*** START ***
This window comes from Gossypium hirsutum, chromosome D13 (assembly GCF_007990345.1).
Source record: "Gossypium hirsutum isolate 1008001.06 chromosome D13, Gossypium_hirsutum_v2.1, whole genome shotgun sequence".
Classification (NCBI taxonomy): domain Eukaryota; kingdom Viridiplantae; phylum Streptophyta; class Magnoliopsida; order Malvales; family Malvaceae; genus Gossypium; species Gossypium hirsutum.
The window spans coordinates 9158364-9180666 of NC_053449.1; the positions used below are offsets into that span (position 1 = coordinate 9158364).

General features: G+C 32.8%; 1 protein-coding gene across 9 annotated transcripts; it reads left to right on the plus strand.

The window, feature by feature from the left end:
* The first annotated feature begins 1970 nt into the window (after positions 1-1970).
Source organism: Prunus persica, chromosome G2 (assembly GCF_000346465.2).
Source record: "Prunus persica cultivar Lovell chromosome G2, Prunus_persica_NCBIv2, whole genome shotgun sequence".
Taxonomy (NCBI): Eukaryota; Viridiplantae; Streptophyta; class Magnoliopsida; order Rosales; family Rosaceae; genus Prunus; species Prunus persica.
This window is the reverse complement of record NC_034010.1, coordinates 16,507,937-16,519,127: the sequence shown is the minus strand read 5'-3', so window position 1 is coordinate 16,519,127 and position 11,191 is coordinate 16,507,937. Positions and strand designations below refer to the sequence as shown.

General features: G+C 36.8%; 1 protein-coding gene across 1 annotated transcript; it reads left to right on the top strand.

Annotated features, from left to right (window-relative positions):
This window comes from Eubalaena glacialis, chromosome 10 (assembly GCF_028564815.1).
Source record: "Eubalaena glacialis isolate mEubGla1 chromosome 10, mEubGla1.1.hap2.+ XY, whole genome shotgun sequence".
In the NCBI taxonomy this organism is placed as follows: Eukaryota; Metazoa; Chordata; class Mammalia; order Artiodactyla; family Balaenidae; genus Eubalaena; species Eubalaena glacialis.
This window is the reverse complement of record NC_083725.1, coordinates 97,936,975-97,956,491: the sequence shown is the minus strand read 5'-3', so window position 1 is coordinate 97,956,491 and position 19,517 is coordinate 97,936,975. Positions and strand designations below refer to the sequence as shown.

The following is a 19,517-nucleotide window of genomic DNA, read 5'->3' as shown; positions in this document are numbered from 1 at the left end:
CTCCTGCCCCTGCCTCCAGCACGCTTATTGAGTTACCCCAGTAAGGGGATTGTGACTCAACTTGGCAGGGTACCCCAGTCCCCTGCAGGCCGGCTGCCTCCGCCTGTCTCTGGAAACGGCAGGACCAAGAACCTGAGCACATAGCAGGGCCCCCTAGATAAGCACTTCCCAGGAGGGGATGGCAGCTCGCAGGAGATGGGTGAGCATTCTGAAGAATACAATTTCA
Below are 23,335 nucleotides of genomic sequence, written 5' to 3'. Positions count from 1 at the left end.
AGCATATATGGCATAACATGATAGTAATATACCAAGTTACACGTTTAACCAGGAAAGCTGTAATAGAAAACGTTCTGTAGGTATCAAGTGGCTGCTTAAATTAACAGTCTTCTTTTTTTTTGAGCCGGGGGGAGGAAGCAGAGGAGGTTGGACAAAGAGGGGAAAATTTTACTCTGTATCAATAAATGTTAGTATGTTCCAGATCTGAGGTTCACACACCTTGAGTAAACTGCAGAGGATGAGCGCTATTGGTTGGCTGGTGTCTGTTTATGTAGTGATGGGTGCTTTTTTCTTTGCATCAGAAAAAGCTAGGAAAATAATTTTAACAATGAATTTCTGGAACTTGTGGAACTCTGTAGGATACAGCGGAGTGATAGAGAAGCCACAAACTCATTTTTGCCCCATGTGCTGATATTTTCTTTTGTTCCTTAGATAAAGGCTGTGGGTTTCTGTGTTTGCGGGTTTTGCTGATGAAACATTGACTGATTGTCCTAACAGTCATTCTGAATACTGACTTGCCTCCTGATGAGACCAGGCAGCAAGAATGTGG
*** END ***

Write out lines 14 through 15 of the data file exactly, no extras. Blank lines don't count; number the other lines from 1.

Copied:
This window comes from Eubalaena glacialis, chromosome 10 (assembly GCF_028564815.1).
Source record: "Eubalaena glacialis isolate mEubGla1 chromosome 10, mEubGla1.1.hap2.+ XY, whole genome shotgun sequence".